Mannes College The New School for Music develops the next generation of classical musician/citizens by combining the music conservatory traditions with the cutting-edge advantage of being part of The New School, the nation’s foremost progressive university. Founded in 1916, the Mannes formula for quality education has capitalized on its world-class faculty, location in the heart of the global arts capital, small class size, and a living tradition of rigor and depth that develops strong technique and great artistry. The Mannes ethos forms the basis of a vibrant community, whether you are a degree or diploma student in the College or Extension divisions, or a young person studying in Mannes Prep. In this second decade of the 21st century, when demands on artists are greater and more complex than ever, Mannes is committed to providing a wide range of exciting learning and knowledge building in partnership with its sister divisions of The New School, including one of the world’s great design schools, Parsons The New School for Design; the liberal arts at Eugene Lang College; public policy, business, and civic engagement in The New School for Public Engagement; and cross disciplinary arts learning at The New School for Jazz and Contemporary Music and The New School for Drama. For more information on Mannes and The New School visit:  www.newschool.edu/mannes.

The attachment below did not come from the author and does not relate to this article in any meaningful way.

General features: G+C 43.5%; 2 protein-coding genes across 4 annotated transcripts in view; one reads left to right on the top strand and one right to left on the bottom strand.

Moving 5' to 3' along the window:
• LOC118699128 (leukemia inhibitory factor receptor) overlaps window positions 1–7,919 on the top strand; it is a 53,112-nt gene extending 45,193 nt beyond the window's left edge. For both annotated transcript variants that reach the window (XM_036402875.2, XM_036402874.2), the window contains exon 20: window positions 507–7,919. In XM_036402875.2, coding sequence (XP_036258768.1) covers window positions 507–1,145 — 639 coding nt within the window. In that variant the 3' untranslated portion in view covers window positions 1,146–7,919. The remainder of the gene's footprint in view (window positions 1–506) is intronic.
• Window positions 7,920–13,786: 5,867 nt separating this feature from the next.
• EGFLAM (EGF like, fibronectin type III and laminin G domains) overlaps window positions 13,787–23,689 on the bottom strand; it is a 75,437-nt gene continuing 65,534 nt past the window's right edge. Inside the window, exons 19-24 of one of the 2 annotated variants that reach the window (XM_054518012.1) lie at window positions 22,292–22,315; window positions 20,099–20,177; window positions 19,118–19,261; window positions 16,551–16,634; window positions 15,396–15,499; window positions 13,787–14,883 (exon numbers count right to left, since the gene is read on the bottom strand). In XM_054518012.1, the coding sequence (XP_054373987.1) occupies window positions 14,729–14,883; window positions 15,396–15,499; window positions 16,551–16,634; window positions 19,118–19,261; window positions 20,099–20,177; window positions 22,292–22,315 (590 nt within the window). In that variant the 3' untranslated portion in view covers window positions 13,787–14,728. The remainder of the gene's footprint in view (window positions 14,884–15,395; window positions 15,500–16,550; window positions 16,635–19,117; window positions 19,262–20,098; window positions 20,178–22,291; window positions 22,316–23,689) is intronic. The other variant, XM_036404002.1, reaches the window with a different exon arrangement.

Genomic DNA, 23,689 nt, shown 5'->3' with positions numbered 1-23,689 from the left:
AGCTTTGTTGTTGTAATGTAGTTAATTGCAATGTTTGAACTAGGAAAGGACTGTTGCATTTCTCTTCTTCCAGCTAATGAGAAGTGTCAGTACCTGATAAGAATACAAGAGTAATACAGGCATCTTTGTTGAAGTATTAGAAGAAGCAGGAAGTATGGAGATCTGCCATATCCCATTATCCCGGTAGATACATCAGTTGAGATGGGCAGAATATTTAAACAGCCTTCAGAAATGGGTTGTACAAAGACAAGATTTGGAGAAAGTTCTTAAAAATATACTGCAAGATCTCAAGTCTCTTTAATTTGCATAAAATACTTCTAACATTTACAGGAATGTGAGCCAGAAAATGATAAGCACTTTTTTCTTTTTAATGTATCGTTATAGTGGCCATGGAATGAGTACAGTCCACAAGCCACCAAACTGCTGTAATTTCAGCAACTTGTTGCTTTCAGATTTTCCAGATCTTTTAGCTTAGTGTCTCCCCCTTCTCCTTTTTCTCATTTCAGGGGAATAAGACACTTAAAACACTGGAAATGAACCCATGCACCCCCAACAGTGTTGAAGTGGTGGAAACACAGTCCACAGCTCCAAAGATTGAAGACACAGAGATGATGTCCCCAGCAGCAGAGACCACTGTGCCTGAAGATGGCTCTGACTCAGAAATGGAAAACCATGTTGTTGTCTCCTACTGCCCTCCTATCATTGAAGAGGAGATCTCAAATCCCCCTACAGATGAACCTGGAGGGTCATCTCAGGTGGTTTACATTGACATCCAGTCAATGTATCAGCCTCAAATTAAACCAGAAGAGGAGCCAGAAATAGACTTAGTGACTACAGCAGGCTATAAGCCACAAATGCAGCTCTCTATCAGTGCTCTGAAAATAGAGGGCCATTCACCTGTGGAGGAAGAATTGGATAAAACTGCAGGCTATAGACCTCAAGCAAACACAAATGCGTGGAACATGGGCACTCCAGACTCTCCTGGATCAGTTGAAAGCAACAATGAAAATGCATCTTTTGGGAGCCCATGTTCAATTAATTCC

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May 27, 2014To: Listings/Critics/Features
From: Jazz Promo Services
Press Contact: Jim Eigo, jim@jazzpromoservices.com



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May 21, 2014

For Immediate Release

Jennifer M. Walden
Director, Marketing & External Affairs
Louis Armstrong House Museum
m: 718.909.5271
Louis Armstrong House Museum Celebrates  
Twenty Years of the Louis Armstrong Archives

Before there was a historic house museum, there were 72 boxes of Louis Armstrong’s artifacts located at the Rosenthal Library at Queens College/CUNY in New York City.  The story of how those boxes got there and grew into the worlds largest archives dedicated to a jazz musician is a true credit to both Louis and Lucille Armstrong.

Throughout his storied career, Louis Armstrong entertained countless fans around the world onstage with his show-stopping live performances. But offstage, Armstrong was dedicated to documenting the story of his life, writing autobiographical stories, recording reel-to-reel tapes, designing collages, annotating photographs and compiling scrapbooks, doing so “for posterity.”